Politics is a Second Address for me ~ Ajulo
Dr. Kayode Ajulo, iconoclast, lawyer and Rights Activist is a constant star in Nigeria’s political space. The Ondo-born ideologue is the former national Secretary of the Labour Party and a towering figure in the politics of Ondo State. Recently, he shared with the Mileage Magazine, his thoughts on politics, legal practice and sundry issues.
1. In recent times, you have been engaged in pro bono cases for people. How do you sustain your law firm on that generosity?
This depends on the ground one is standing, the standpoint that you lend to it. But I tell you it’s about mindset, it’s about values. It’s about priority placement. For me, the fulfillment lies in the little I can do to make humanity better. My joy is in the fact that, by my professional contributions to lives, the beneficiaries get freedom, satisfaction or achieve what would ordinarily seem impossible where such free legal attention is not available. I have been doing this for sometime and I have not had a reason to regret doing. In fact, I get a great sense of fulfillment from doing it pro-bono than on other terms. Despite the free services rendered, God has been so gracious enough that our bills as a lawfirm are handled conveniently. At the risk of immodesty, however, I have good relationships with friends that are scattered all over the country from different enthnic, political and religious backgrounds. I mean citizens who matters and whose shoulders I stand so that the little we have we can share with the underprivileged, including material and mental givings. But my approach to it all has been to help the help the masses and manage the classes
2. You seem to have taken the back seat from politics in recent times, what’s responsible for this?
Politics is a second address for me. I belong to one of the two categories of political actors that plays politics in this part of the world. Here, we have what I call the professional politicians, and we also have the professionals in politics- whose first love is their trade and for whom political participation comes second. I must say I belong to the latter. It’s profession before politics. And another viewpoint we must allow to prevail is the fact that political participation is not necessarily defined by contesting elections. I make political contributions in the various ways. I contribute to policy making, party administration and even gives requisite counsel where it is needed. There is no denying the fact that various political parties have approached us , either for leadership positions or membership. Some of these political parties have even offered us tickets as candidates to run for the different layers of elective positions, both executive and legislative. But I have a distinct definition of what politics is. I determine my space, timing and mileage. What’s most important is that one is contributing to governance.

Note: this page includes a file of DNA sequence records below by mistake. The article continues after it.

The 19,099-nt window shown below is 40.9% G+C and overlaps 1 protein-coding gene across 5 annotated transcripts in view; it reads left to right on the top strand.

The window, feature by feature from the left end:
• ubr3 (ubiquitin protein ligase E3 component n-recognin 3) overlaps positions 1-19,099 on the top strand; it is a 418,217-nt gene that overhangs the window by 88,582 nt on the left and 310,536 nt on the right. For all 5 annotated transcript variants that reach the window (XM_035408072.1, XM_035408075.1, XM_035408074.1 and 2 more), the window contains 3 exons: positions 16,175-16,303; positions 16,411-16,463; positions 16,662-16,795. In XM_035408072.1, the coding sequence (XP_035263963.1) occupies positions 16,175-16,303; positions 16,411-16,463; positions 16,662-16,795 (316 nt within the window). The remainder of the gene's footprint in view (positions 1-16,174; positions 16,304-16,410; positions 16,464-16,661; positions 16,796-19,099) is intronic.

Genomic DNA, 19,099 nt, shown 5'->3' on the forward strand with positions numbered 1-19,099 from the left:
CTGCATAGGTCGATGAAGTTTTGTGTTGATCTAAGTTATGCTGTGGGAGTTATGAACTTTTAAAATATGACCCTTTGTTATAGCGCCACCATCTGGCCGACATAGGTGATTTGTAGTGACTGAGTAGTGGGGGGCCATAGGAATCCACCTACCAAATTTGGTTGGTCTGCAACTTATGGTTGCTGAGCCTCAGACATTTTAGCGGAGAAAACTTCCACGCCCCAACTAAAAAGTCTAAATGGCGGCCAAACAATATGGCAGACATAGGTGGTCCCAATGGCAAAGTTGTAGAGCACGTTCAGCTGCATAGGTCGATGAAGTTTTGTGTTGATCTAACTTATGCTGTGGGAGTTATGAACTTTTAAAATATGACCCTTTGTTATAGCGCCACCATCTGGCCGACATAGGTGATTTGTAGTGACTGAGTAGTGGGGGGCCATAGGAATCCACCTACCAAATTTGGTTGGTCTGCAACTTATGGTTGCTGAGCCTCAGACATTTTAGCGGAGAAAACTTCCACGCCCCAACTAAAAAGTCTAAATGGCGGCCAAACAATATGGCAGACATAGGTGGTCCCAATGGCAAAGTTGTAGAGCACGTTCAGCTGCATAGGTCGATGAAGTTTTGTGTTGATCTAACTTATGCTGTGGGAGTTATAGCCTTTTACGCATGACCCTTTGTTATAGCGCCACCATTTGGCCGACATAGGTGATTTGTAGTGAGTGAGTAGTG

3. Your friends and constituents expect you to run for Senate in 2019. Why are you not considering that?
I have contested for the senatorial position in the past. When I did, it was out of the convinction that the time was ripe and the tide was good. Any political contest irrespective of the position one is contesting, for takes a lot of time, a lot of work apart from other commitments. While it is correct that there are expectations from the people that I should run for the Senate, which I am quite aware of, it is important to say my appreciation to these men and women who see me as a worthy vessel for leadership. It is also important to say that I have so much in hands to attend that would equally benefit humanity to great extents. So, at the moment, I have a challenge of space for political contest.